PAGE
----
The debate leading up to U.S. entry into World War I was characterized by indecision and uncertainty. Several groups supported entry into the war, others desired strict neutrality, and some found a middle ground. Divisions tended to form along lines of family lineage. Those whose ancestors had lived in Germany, Bulgaria, the Ottoman Empire, or Austria-Hungary tended to favor the Central Powers while people of French and British descent tended to support the Allies.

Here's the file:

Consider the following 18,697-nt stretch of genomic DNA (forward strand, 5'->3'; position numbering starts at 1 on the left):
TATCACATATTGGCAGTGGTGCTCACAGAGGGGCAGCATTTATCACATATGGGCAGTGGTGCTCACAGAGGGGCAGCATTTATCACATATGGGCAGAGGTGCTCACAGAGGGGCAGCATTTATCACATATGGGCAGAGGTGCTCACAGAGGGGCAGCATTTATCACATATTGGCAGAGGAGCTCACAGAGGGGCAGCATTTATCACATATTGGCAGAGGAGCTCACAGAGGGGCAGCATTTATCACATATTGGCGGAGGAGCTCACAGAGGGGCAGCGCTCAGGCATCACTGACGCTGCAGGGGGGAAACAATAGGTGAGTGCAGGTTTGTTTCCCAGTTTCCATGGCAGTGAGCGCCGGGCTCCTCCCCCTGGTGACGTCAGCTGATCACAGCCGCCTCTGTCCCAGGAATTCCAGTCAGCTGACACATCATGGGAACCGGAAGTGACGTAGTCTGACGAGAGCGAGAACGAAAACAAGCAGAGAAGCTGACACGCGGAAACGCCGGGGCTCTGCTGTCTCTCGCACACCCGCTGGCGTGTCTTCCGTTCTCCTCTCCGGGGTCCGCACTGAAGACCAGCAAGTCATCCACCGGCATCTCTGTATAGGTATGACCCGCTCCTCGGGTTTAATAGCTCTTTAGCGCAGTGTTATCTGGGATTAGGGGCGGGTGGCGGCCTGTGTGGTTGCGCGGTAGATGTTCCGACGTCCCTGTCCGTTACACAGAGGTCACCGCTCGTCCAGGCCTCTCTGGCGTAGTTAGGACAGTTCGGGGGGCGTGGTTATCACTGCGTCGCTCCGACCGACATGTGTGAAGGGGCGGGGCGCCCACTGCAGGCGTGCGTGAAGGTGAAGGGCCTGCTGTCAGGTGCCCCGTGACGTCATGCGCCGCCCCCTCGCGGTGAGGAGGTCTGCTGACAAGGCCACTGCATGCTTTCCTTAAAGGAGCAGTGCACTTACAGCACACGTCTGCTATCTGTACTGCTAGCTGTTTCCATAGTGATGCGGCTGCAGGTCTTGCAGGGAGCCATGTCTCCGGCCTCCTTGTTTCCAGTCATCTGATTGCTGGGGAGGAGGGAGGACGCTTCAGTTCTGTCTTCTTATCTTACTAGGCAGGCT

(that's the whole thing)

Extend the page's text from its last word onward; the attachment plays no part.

With the United States’ entry into the war came growing anxiety about loyalties. Suspicion was cast everywhere as people’s fear of sedition escalated nationwide. Some journalists became accusers, printing libelous newspaper articles in a manner reminiscent of the period after the passage of the 1798 Alien and Sedition Acts. Some concerned citizens went so far as to warn the government about seemingly suspicious individuals. One citizen, Emma Lake, had to undergo an investigation before being able to enroll at Columbia University. As you will see in the following document collection, fear affected many aspects of New York society.